Taiwan president's approval ratings slip to 35 percent

Dissatisfaction with the performance of President Ma Ying-jeou and his right-wing Chinese Nationalist Party (Kuomintang) government jumped to 52.3 percent, while the ranks of citizens approving of the KMT administration dipped to 35.5 percent, according to a new poll of Taiwanese political views released yesterday by Global Views magazine.
In a survey of 1,005 Taiwan adults carried out by telephone July 14-16, the Global Views Survey Research Center found that 44.2 percent were "satisfied" with the resulting boost to the Taiwan economy and convenience the first year of direct flights with 37.0 percent expressing dissatisfaction.
The result contrasted with a finding in August 2008 that 57 percent were optimistic that the opening of such links would lift the economy and improve convenience, with only 19.5 percent then expressing doubts.
In addition, only 22.4 percent said that the opening of direct links had improved their views on Chinese society and their impression of the Chinese people, while 53.6 percent said their views had not changed and 9.7 percent said their impressions had changed for the worse.
In addition, over 70 percent said that the PRC government needed to take action to remove various obstacles if mutual trust was to develop across the Taiwan Strait.
Over 77 percent said Beijing should cease oppressing Taiwan in international affairs, 71.8 percent said the PRC should withdraw its estimated 1,300 missiles aimed at Taiwan, 68.1 percent proposed cross-strait peace agreement, 67.2 percent stated that the PRC should promote democracy and freedom of speech.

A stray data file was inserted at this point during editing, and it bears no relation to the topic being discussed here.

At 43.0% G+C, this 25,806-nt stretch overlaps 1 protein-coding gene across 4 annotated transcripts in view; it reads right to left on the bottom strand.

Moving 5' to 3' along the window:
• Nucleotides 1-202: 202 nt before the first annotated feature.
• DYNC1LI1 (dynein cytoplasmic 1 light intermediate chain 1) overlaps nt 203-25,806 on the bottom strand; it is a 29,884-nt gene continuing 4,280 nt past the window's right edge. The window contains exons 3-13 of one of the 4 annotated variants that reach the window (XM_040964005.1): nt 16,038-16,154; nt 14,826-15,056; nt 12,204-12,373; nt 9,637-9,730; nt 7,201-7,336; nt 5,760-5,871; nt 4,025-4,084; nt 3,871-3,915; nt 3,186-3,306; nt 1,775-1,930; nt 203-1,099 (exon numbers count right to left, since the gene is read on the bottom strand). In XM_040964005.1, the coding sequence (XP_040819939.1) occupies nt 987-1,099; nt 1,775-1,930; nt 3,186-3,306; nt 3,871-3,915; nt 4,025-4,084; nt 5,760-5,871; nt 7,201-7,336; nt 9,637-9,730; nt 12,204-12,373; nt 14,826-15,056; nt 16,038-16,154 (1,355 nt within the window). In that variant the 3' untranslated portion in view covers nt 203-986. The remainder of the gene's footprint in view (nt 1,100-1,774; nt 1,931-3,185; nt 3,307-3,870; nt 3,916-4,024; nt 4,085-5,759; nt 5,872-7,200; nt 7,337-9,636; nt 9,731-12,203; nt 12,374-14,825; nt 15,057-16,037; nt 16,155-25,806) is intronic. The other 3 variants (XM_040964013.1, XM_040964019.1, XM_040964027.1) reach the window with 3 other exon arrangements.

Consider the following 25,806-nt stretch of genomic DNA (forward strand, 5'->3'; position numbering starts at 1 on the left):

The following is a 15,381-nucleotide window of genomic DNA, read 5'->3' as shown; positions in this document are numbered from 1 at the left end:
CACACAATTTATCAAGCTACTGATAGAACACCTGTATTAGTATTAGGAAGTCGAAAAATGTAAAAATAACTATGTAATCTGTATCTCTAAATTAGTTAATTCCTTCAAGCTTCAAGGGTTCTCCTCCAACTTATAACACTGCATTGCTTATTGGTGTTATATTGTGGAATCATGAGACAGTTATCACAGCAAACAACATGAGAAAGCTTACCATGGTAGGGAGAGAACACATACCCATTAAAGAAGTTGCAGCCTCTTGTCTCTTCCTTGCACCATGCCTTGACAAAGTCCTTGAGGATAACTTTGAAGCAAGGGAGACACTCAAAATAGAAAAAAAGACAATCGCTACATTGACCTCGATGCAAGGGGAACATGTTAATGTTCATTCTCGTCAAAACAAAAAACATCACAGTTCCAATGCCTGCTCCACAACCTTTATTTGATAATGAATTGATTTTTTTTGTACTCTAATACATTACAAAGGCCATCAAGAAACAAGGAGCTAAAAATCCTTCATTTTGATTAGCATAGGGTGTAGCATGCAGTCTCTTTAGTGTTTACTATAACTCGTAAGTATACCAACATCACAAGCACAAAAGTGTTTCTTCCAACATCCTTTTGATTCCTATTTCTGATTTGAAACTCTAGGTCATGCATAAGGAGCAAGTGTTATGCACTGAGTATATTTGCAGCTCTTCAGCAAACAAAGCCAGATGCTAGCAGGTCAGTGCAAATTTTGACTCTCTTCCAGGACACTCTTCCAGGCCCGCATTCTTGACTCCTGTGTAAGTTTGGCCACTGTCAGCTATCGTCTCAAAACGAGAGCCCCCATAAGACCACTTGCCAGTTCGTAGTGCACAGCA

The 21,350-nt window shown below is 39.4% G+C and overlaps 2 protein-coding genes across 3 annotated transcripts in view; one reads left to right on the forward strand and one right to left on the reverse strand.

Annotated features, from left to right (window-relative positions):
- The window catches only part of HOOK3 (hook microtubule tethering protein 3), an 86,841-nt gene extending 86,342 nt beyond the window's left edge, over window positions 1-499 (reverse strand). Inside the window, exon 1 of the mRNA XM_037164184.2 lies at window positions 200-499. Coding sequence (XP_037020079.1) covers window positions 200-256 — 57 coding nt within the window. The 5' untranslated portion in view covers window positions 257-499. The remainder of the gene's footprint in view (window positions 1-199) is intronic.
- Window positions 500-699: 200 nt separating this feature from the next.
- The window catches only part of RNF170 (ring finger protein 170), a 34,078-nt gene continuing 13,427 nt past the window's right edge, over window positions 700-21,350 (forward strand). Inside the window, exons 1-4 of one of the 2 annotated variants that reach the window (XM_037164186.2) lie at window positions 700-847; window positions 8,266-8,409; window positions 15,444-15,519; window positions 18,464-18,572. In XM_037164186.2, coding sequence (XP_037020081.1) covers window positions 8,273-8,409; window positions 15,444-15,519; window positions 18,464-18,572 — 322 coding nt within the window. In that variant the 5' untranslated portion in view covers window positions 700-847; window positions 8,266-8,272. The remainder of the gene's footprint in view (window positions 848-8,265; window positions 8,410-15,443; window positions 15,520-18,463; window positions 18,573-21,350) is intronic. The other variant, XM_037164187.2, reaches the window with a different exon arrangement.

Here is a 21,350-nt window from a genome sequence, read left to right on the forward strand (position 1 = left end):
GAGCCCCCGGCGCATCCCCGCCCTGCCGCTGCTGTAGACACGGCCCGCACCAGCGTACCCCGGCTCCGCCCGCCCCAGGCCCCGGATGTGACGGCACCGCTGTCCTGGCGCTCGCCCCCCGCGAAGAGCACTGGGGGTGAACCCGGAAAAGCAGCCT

Only 51.4 percent cited the signing of economic cooperation agreements as important for cross-strait mutual trust, down from 67.2 percent in a similar poll in May 2008.
GVSRC Director Tai An-li indicated that, with the exception of the economic cooperation issue, the priorities of those surveyed on the cessation of PRC efforts to suppress Taiwan's international space and remove missiles targeted at Taiwan had not changed dramatically, despite the signing of nine cross-strait agreements and the attendance ofa Taiwan delegation, under the name of "Chinese Taipei," at the World Health Assembly in Geneva in May.
In addition, the Global Views survey showed strong concern, especially among young Taiwan adults between the ages of 20 and 44, for the differences between the PRC's authoritarian system and Taiwan's democratic society.
The Global Views survey also found that 57.8 percent of Taiwan adults believe that it is necessary for the leaders of the two sides of the Taiwan Strait to have direct channels of communication, down from 62.1 percent in June 2008, while 27.1 percent felt such links were unnecessary, up from 21.0 percent. In addition, 48.3 percent said that the leaders of Taiwan and the PRC should not meet until Beijing dismantles its missiles aimed at Taiwan, while 38.2 percent disagreed.
The poll also indicated concerns about the dialogue platform between Taiwan's ruling KMT and the PRC's ruling Chinese Communist Party. While 63.0 percent said they knew of the KMT-CCP forums, over half of those said they did not understand the content of the dialogue.
However, 63.8 percent said that if the opposition Democratic Progressive Party wanted to uphold Taiwan's interest, it had to engage in direct communication with the CCP, while 22.3 percent disagreed.
The Global Views poll also found that over 80 percent believed that they were part of the "Chinese race nation" and 57.6 percent down?said the people of both sides were members of the "Chinese race nation," a position expressed by Ma on several occasions.
However, nearly 83 percent maintained that the cross-strait status quo was that of "two countries separately developing" while only 4.9 percent said both sides "belong to a divided Republic of China" and 0.7 percent said they belonged to a "divided People's Republic of China."
The poll also showed that citizen dissatisfaction with President Ma's administrative performance jumped from 46.1 percent in June to 52.3 percent, while the ranks of the satisfied plunged 5.2 percent to 35.5 percent.